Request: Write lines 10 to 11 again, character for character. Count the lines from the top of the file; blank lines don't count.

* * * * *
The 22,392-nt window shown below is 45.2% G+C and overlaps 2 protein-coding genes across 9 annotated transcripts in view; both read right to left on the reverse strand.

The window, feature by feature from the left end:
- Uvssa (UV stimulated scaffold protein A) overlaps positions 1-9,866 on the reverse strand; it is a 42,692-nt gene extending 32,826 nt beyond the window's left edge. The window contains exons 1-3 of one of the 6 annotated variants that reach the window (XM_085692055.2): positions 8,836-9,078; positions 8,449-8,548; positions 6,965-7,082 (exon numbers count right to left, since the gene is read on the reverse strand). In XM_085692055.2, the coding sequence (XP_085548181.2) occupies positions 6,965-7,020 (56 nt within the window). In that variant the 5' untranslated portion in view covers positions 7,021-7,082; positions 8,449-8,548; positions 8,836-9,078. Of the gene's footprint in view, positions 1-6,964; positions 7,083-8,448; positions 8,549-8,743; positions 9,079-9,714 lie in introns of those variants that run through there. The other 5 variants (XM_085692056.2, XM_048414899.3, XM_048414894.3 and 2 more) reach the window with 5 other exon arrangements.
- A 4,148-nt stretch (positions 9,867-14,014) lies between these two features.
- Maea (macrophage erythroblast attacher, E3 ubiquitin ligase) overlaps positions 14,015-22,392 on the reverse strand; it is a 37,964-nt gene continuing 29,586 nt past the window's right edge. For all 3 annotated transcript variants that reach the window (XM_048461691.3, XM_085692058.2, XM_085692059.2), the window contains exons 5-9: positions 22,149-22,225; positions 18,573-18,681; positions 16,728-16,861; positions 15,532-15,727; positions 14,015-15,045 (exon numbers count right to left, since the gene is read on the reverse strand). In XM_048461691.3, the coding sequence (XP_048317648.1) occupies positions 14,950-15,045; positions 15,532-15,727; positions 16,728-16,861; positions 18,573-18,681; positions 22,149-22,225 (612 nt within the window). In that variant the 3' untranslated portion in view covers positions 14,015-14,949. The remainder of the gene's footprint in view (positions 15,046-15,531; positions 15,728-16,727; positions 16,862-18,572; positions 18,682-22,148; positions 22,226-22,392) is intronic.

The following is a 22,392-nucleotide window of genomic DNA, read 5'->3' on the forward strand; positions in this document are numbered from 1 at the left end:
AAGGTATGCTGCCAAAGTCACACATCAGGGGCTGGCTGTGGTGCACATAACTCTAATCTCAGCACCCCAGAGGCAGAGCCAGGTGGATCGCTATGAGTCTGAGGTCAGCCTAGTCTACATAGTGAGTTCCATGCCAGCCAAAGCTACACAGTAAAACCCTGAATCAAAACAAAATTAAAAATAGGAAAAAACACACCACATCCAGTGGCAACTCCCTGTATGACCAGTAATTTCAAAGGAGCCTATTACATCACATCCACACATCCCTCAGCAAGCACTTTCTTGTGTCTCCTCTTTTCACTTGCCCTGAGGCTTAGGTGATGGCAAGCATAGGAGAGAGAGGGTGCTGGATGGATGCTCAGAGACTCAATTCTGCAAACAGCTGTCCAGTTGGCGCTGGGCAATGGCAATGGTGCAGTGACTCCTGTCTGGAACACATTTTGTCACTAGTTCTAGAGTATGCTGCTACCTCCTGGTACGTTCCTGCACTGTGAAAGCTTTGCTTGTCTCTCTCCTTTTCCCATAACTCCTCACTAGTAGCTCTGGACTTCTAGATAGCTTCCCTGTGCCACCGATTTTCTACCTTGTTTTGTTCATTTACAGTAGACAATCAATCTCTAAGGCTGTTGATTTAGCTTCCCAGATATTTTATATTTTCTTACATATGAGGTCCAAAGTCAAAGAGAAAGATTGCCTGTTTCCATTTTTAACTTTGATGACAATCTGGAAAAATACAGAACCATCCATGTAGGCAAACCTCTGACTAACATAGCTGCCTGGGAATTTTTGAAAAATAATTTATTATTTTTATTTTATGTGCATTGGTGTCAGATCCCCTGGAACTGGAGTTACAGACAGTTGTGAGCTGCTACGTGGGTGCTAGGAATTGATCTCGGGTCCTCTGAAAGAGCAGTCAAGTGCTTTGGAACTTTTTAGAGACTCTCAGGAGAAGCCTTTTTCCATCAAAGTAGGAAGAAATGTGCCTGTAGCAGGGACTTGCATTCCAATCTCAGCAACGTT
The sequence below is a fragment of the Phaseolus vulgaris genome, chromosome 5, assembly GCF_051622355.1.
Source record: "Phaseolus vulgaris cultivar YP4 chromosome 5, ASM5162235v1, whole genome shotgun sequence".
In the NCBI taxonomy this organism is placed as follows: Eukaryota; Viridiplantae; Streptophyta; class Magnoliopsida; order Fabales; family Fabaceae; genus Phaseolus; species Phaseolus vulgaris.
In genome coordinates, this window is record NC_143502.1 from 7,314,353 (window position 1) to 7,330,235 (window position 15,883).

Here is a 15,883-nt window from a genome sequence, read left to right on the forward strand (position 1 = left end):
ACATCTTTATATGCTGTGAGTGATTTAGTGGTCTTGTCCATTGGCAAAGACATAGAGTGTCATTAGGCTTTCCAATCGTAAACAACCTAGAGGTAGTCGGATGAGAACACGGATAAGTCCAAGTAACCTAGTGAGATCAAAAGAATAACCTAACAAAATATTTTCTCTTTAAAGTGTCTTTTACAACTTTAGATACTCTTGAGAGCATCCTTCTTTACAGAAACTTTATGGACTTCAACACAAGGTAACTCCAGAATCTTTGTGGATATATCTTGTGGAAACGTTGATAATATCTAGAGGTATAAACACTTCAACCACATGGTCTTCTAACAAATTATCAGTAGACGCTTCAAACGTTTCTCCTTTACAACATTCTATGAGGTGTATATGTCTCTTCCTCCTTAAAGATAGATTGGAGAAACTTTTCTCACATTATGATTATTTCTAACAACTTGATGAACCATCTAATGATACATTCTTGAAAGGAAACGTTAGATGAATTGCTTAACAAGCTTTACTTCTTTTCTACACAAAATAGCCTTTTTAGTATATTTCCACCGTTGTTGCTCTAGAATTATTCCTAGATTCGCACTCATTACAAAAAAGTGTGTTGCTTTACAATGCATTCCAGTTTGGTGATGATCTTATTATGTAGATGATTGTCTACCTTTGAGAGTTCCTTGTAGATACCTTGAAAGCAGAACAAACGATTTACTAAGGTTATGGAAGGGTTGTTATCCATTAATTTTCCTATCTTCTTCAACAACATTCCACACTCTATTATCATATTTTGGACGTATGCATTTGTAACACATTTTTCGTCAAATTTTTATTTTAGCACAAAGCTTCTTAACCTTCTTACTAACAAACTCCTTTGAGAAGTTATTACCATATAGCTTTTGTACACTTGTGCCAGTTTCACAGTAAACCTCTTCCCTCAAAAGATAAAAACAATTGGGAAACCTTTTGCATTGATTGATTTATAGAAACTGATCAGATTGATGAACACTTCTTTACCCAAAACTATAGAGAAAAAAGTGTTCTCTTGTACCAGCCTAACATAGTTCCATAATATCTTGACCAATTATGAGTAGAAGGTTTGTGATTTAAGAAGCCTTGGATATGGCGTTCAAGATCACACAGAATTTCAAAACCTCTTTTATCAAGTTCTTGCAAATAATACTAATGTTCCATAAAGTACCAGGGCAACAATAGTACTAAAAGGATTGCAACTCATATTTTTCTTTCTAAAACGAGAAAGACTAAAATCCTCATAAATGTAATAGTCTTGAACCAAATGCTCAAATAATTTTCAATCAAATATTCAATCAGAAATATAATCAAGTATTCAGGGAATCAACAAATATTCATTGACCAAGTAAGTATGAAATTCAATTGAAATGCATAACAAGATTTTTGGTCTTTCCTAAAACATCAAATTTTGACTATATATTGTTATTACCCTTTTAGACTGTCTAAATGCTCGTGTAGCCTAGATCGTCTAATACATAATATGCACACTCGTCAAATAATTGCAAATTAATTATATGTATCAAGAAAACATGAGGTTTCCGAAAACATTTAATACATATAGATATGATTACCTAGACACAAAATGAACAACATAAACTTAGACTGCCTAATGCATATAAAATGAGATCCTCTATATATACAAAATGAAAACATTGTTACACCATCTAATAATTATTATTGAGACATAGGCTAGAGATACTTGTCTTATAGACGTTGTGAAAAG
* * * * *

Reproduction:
In the NCBI taxonomy this organism is placed as follows: Eukaryota; Viridiplantae; Streptophyta; class Magnoliopsida; order Fabales; family Fabaceae; genus Phaseolus; species Phaseolus vulgaris.
In genome coordinates, this window is record NC_143502.1 from 7,314,353 (window position 1) to 7,330,235 (window position 15,883).